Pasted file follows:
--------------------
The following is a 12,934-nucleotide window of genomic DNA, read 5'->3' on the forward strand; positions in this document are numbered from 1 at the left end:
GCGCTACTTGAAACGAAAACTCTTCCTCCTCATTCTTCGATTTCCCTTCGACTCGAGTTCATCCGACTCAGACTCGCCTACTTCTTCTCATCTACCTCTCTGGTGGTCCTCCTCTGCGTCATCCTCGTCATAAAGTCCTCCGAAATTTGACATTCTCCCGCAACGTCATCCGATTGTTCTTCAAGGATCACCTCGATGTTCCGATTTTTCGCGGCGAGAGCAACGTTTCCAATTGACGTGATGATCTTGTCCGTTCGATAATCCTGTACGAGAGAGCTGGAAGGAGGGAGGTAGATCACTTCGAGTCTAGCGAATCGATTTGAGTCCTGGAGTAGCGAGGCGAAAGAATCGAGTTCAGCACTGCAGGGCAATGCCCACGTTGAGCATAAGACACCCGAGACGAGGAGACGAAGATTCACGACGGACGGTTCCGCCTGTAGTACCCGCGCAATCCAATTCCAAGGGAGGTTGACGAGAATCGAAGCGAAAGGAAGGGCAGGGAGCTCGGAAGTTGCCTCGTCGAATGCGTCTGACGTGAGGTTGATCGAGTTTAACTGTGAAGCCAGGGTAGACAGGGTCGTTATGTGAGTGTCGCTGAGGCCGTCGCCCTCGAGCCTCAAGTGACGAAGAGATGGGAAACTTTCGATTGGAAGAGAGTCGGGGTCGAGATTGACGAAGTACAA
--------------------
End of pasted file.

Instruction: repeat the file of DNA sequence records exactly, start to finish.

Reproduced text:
The following is a 12,934-nucleotide window of genomic DNA, read 5'->3' on the forward strand; positions in this document are numbered from 1 at the left end:
GCGCTACTTGAAACGAAAACTCTTCCTCCTCATTCTTCGATTTCCCTTCGACTCGAGTTCATCCGACTCAGACTCGCCTACTTCTTCTCATCTACCTCTCTGGTGGTCCTCCTCTGCGTCATCCTCGTCATAAAGTCCTCCGAAATTTGACATTCTCCCGCAACGTCATCCGATTGTTCTTCAAGGATCACCTCGATGTTCCGATTTTTCGCGGCGAGAGCAACGTTTCCAATTGACGTGATGATCTTGTCCGTTCGATAATCCTGTACGAGAGAGCTGGAAGGAGGGAGGTAGATCACTTCGAGTCTAGCGAATCGATTTGAGTCCTGGAGTAGCGAGGCGAAAGAATCGAGTTCAGCACTGCAGGGCAATGCCCACGTTGAGCATAAGACACCCGAGACGAGGAGACGAAGATTCACGACGGACGGTTCCGCCTGTAGTACCCGCGCAATCCAATTCCAAGGGAGGTTGACGAGAATCGAAGCGAAAGGAAGGGCAGGGAGCTCGGAAGTTGCCTCGTCGAATGCGTCTGACGTGAGGTTGATCGAGTTTAACTGTGAAGCCAGGGTAGACAGGGTCGTTATGTGAGTGTCGCTGAGGCCGTCGCCCTCGAGCCTCAAGTGACGAAGAGATGGGAAACTTTCGATTGGAAGAGAGTCGGGGTCGAGATTGACGAAGTACAA